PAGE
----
Doors & Windows

Quick Tip: Windows Can Beat the Summer Heat

Weather Stripping: Not Just for Winter
Before you add to your electric bill trying to keep cool this summer, add something to your windows instead. The first principle of passive cooling is to keep the heat from getting inside. Even though it seems like a wintertime activity, weather stripping your windows and doors and caulking gaps can really make a difference in summer, too.

Shading Options
There are lots of ways to shade your windows from the sun, and if they seem a little old-fashioned, it's because they worked even before there was air conditioning. Large roof overhangs and porches, awnings, shutters and louvers can all be seen on old southern homes.

Awnings can actually reduce summer heat gain by up to three-quarters. And you can remove them in winter to let the sunlight in when you need it. Light-colored awnings are best because they deflect more heat. Solar screens are another option. Installed outdoors, they can cut heat gain in half, and you can still enjoy the view.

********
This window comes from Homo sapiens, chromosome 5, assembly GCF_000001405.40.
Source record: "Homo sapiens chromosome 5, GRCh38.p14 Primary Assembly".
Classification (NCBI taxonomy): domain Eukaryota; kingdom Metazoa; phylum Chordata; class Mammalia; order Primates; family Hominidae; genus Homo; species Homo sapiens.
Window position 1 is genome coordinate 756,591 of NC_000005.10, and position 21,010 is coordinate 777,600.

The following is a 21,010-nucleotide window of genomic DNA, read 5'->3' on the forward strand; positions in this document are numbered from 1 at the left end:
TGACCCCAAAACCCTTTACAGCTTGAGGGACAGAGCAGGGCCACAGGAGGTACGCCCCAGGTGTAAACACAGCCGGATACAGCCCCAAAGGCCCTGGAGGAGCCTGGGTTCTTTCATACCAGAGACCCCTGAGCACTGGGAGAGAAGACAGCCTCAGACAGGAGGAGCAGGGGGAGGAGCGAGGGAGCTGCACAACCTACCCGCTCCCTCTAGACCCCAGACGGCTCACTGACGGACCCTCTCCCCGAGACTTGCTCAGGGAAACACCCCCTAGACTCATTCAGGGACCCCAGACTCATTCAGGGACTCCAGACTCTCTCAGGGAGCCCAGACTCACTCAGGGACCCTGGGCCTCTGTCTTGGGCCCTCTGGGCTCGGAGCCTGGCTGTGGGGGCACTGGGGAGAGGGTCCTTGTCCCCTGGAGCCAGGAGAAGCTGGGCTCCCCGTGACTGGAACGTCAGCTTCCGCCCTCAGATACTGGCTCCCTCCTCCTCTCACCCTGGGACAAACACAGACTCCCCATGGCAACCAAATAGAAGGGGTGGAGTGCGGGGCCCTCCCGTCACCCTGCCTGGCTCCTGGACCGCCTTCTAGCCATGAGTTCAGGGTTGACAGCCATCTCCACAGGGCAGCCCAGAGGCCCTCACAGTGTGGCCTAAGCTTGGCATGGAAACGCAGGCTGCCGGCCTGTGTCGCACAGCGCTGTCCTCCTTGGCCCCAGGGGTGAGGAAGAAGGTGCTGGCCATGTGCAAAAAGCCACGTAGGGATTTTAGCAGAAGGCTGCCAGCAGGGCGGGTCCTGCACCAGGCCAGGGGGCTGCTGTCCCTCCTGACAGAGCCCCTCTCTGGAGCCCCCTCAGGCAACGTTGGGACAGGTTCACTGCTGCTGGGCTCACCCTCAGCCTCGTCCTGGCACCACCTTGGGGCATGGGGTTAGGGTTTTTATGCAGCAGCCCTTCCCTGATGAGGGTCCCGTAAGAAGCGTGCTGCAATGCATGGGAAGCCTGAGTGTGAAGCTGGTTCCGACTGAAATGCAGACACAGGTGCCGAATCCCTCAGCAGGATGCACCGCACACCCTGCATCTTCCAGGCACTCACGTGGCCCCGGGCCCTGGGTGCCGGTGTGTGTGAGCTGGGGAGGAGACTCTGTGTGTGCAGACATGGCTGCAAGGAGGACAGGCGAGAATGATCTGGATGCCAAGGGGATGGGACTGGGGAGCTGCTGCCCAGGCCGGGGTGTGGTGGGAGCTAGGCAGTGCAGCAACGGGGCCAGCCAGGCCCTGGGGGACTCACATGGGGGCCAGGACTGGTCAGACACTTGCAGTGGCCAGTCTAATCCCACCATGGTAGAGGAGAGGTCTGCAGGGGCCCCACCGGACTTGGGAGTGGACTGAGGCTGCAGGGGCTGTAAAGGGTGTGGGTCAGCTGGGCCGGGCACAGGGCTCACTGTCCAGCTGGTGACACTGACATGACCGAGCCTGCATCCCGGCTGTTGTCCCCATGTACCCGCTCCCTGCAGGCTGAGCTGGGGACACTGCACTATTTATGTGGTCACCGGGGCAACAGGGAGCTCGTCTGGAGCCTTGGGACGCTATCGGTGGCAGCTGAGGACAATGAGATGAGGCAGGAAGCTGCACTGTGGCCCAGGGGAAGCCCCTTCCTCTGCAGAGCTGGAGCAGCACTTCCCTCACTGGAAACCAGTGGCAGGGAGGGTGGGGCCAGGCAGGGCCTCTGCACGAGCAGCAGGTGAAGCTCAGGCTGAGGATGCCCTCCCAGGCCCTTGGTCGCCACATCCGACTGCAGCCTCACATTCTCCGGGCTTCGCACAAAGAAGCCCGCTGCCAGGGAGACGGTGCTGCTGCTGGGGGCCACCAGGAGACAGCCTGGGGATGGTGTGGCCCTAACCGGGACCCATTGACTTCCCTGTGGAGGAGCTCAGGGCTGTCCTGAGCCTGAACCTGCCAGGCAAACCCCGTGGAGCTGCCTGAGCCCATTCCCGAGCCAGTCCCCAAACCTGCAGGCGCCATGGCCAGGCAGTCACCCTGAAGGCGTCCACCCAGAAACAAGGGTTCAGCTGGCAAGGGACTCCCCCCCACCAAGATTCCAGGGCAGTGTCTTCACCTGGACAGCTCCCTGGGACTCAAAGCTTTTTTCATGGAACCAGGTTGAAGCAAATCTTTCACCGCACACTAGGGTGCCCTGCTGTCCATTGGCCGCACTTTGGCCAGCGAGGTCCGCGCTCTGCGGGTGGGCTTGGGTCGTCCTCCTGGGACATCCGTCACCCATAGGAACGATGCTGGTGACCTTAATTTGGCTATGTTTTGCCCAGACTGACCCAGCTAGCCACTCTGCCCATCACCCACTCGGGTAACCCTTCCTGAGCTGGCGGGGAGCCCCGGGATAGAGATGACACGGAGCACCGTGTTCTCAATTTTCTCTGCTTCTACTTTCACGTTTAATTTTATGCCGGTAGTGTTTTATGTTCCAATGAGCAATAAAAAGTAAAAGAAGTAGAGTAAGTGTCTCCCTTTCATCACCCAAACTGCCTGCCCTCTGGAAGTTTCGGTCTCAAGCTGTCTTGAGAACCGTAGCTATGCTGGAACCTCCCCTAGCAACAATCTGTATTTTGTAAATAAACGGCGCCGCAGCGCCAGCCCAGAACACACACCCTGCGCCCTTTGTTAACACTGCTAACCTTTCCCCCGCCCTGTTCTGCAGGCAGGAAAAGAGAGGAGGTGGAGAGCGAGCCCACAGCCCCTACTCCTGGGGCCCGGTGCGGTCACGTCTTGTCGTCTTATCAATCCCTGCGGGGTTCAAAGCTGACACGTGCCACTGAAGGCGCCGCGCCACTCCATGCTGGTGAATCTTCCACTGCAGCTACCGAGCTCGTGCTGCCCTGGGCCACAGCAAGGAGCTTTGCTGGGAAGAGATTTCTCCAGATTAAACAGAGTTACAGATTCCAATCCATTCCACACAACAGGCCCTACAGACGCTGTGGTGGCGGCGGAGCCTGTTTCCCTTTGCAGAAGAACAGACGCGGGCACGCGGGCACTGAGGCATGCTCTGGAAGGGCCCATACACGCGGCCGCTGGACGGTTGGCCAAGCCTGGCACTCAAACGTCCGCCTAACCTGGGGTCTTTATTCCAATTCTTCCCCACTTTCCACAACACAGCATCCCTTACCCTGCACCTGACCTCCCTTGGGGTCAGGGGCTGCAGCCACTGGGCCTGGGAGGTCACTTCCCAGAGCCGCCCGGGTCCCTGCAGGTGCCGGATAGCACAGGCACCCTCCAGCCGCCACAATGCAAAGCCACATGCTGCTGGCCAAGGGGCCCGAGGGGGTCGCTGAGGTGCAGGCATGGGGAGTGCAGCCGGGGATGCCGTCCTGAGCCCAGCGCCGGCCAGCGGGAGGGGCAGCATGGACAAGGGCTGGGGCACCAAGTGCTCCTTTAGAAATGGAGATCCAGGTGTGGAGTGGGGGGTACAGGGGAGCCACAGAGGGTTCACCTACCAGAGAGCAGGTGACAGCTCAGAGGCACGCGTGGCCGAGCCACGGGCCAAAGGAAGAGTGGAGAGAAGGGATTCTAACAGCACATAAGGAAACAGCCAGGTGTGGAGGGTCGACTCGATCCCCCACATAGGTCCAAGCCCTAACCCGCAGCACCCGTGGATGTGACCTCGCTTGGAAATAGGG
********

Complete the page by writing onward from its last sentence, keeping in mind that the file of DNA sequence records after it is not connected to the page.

Interior Window Treatments
Interior window treatments aren't quite as effective as the outdoor methods, but they're better than nothing. Densely woven fabric drapes, Venetian blinds or roller shades will control some heat gain just by keeping out direct sunlight. Again, lighter colors are most effective.

Replacing Windows
If you're replacing your windows, ask about low-E glass. A low-E, or low-emissivity coating, depending on which surface of the window it's applied to, can keep heat where you want it and keep your costs down year-round.